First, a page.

Brace yourself for the sweeping beauty of Foreign Language, the latest project from Kristina Moore who captured our music-loving hearts with Where are All the Buffalo? Opting for a new moniker as well as a shift away from the accordion-centered musicality, Foreign Language released their debut album, Taxus baccata, at The Trunk Space on June 27th. The album offers listeners ten tracks of softly moving ponderings vivified by the esquisite vocal stylings of Moore. From the summer-warmed opener “Movement on the Beach” to the ethereal harmonies of “Oshima”, which closes the album, Foreign Language surrounds the listener in a sensory ocean that emotes from its core. Selecting personal favorites is rather difficult given the seamless nature of the album when taken as a whole but I’m partial to the bi-lingual “Agnieszka, Rozumiem” which features Moore singing in both Polish and English. The album is available here for preview and purchase. I, of course, had to have the Foreign Language cassette of Taxus baccata available through The Paper Knife. If you want your own copy on tape, I suggest heading out to catch Foreign Language live ASAP. You won’t be sorry.
The five-track release from There is Danger opens with the title track, “Gold Mine”, which immediately sets a mellow pace for the subtely revealing beauty of the songs to follow. Released at Valley Bar on May 29th, Gold Mine has enjoyed considerable air time down at YabYum HQ since the release show. The tempo picks up slightly on “Unless” and “Invisible” without sacrficing that otherworldly musicality that defines the unique sound of There is Danger. “Halloween” and “Youth” are currently tied for my favorite track on the EP. I definitely suggest getting your hands on a copy of Gold Mine from There is Danger. The EP is available for preview and purchase here. And, if you haven’t done so already, make sure you see this band live as soon as possible. The release show for Gold Mine will forever live in mind as one of my favorite Phoenix shows. Ever.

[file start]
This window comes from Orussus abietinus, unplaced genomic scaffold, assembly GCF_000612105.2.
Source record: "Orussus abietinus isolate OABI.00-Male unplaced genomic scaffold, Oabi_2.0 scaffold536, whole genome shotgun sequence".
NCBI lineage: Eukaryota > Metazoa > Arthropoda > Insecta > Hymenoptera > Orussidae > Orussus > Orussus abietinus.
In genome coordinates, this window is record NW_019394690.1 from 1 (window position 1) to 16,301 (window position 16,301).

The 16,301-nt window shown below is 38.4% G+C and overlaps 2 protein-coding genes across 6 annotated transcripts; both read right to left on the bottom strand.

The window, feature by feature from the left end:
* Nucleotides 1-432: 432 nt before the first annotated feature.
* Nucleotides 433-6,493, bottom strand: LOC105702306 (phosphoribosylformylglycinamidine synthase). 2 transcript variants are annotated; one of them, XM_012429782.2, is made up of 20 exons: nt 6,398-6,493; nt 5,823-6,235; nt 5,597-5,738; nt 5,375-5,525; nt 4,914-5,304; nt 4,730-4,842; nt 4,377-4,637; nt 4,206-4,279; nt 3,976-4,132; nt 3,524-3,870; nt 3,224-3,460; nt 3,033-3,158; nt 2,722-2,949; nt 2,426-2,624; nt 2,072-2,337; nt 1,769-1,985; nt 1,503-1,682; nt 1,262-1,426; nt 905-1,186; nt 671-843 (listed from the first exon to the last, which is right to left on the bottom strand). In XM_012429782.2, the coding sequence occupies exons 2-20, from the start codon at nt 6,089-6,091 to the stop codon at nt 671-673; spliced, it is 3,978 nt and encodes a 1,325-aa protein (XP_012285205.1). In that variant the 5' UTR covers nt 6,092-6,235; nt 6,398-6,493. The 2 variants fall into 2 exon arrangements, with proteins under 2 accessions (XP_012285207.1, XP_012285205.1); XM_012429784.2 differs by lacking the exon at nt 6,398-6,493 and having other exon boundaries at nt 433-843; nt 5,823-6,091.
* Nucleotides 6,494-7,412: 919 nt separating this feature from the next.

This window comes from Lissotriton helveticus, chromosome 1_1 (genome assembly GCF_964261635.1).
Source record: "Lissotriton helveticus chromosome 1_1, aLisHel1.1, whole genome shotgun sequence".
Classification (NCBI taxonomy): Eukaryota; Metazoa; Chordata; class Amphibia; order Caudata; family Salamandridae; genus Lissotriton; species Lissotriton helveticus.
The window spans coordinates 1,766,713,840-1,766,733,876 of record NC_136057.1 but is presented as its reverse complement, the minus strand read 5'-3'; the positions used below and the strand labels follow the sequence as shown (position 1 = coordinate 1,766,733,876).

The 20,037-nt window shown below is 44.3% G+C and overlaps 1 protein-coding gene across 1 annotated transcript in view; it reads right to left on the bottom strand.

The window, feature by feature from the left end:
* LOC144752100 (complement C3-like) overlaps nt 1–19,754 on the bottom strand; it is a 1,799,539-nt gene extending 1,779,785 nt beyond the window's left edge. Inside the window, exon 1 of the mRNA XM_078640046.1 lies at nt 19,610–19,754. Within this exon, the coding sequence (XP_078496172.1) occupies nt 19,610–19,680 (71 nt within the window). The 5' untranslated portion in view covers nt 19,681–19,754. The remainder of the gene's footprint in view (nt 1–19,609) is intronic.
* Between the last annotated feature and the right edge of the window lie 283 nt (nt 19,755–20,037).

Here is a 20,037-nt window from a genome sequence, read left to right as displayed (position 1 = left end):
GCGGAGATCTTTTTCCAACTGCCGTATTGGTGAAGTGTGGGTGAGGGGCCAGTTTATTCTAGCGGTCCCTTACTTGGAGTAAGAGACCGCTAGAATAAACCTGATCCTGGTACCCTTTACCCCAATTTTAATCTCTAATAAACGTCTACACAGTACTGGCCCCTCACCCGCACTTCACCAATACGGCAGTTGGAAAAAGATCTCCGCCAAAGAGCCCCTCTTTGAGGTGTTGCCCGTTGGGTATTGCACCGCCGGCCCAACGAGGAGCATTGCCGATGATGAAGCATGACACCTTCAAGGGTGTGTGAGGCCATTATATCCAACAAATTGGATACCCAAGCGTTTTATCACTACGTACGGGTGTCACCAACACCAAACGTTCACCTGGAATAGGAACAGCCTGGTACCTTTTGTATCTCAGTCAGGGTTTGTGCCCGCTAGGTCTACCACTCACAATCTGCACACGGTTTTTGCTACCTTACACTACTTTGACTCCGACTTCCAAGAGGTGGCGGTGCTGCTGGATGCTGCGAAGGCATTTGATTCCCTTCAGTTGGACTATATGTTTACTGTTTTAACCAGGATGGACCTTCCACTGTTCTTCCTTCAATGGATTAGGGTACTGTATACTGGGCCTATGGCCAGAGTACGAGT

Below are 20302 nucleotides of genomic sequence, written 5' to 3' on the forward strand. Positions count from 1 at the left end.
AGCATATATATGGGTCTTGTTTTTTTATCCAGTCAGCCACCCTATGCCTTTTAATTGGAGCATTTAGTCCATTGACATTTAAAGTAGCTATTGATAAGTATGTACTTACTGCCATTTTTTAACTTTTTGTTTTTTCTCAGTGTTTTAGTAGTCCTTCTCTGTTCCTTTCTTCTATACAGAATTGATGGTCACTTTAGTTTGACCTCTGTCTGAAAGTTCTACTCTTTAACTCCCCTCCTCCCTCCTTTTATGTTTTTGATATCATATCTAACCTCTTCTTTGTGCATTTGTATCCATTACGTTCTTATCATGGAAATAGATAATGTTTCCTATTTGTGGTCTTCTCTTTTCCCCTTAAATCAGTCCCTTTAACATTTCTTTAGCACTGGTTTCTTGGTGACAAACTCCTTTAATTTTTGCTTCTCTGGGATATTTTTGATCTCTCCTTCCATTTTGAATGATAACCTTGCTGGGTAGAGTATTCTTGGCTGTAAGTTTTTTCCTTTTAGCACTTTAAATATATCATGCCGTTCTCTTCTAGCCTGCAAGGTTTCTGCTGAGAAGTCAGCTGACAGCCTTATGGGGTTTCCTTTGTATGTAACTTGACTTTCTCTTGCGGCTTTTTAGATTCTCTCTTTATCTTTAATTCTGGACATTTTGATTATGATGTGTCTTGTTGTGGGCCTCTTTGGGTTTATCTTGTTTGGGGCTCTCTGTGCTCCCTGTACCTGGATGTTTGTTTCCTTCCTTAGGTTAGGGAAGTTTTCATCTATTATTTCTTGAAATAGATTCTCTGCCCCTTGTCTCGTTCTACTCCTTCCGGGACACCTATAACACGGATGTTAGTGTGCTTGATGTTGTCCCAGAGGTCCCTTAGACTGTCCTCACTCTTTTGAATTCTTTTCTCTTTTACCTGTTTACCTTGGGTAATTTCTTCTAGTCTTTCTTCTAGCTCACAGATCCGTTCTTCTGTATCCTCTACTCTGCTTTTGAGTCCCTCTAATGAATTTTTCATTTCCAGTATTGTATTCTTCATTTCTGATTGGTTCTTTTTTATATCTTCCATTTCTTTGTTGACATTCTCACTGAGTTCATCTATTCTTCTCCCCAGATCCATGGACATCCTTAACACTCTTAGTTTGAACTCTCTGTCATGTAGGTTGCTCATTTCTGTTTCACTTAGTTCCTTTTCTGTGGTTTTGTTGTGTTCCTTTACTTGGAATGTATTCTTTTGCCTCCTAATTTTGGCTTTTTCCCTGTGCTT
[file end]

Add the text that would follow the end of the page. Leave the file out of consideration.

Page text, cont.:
Ian Fellerman is the central figure in Bashful Hips, a dreamy electropop act out of Denver. Fellerman approaches the bedroom electronica as a singer-songwriter rather than a mere manipulator of soundwaves. Each song on “Too Old for a Coming of Age Story…” reveals a painstaking attention to lyrical craft. His topics range from atheism to class warfare to environmental destruction and all serve to draw you in further to the ambient soundscape created by Bashful Hips. “Too Old for a Coming of Age Story…” conveys a year in the life of the artist faced with love lost and entrenched in the existential struggle. With songs like “Dying Oceans, Poisoned Seas and You”, “My Intentions were Good, but Fuck Me (Parts I & II)” and “The Deadly Depression of a Sad Salesman” one can quickly discern that this is not intended to be the feel-good album of the year. No, that’s not Bashful Hips, but you will find beauty in the darkness. That, folks, is what makes Bashful Hips: the beauty in the darkness. Give “Too Old for a Coming of Age Story…” a listen here.